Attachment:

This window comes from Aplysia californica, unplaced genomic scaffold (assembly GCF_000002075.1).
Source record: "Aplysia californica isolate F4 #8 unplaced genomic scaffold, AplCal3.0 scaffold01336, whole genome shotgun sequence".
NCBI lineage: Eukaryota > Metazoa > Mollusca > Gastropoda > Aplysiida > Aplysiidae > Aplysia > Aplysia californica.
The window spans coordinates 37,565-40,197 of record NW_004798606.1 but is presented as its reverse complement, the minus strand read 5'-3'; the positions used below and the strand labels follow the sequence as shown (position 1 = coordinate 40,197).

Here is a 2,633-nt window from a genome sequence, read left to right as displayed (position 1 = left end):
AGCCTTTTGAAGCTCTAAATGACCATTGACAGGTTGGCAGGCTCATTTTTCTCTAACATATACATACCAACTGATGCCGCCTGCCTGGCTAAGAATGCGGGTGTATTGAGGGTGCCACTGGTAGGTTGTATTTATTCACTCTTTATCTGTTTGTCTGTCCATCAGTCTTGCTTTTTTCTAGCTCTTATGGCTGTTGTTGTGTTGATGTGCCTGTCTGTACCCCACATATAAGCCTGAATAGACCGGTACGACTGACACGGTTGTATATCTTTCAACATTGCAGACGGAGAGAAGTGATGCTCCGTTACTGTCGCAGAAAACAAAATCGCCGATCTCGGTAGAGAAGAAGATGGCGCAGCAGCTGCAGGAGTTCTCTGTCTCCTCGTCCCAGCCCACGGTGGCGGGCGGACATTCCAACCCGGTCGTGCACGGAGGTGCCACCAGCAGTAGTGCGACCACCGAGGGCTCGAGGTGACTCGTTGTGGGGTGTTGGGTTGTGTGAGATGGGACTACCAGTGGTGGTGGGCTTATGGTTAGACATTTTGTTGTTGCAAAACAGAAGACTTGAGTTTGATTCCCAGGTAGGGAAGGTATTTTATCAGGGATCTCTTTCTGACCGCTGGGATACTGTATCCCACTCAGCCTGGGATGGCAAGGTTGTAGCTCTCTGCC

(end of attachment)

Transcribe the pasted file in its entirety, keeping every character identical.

This window comes from Aplysia californica, unplaced genomic scaffold (assembly GCF_000002075.1).
Source record: "Aplysia californica isolate F4 #8 unplaced genomic scaffold, AplCal3.0 scaffold01336, whole genome shotgun sequence".
NCBI lineage: Eukaryota > Metazoa > Mollusca > Gastropoda > Aplysiida > Aplysiidae > Aplysia > Aplysia californica.
The window spans coordinates 37,565-40,197 of record NW_004798606.1 but is presented as its reverse complement, the minus strand read 5'-3'; the positions used below and the strand labels follow the sequence as shown (position 1 = coordinate 40,197).

Here is a 2,633-nt window from a genome sequence, read left to right as displayed (position 1 = left end):
AGCCTTTTGAAGCTCTAAATGACCATTGACAGGTTGGCAGGCTCATTTTTCTCTAACATATACATACCAACTGATGCCGCCTGCCTGGCTAAGAATGCGGGTGTATTGAGGGTGCCACTGGTAGGTTGTATTTATTCACTCTTTATCTGTTTGTCTGTCCATCAGTCTTGCTTTTTTCTAGCTCTTATGGCTGTTGTTGTGTTGATGTGCCTGTCTGTACCCCACATATAAGCCTGAATAGACCGGTACGACTGACACGGTTGTATATCTTTCAACATTGCAGACGGAGAGAAGTGATGCTCCGTTACTGTCGCAGAAAACAAAATCGCCGATCTCGGTAGAGAAGAAGATGGCGCAGCAGCTGCAGGAGTTCTCTGTCTCCTCGTCCCAGCCCACGGTGGCGGGCGGACATTCCAACCCGGTCGTGCACGGAGGTGCCACCAGCAGTAGTGCGACCACCGAGGGCTCGAGGTGACTCGTTGTGGGGTGTTGGGTTGTGTGAGATGGGACTACCAGTGGTGGTGGGCTTATGGTTAGACATTTTGTTGTTGCAAAACAGAAGACTTGAGTTTGATTCCCAGGTAGGGAAGGTATTTTATCAGGGATCTCTTTCTGACCGCTGGGATACTGTATCCCACTCAGCCTGGGATGGCAAGGTTGTAGCTCTCTGCC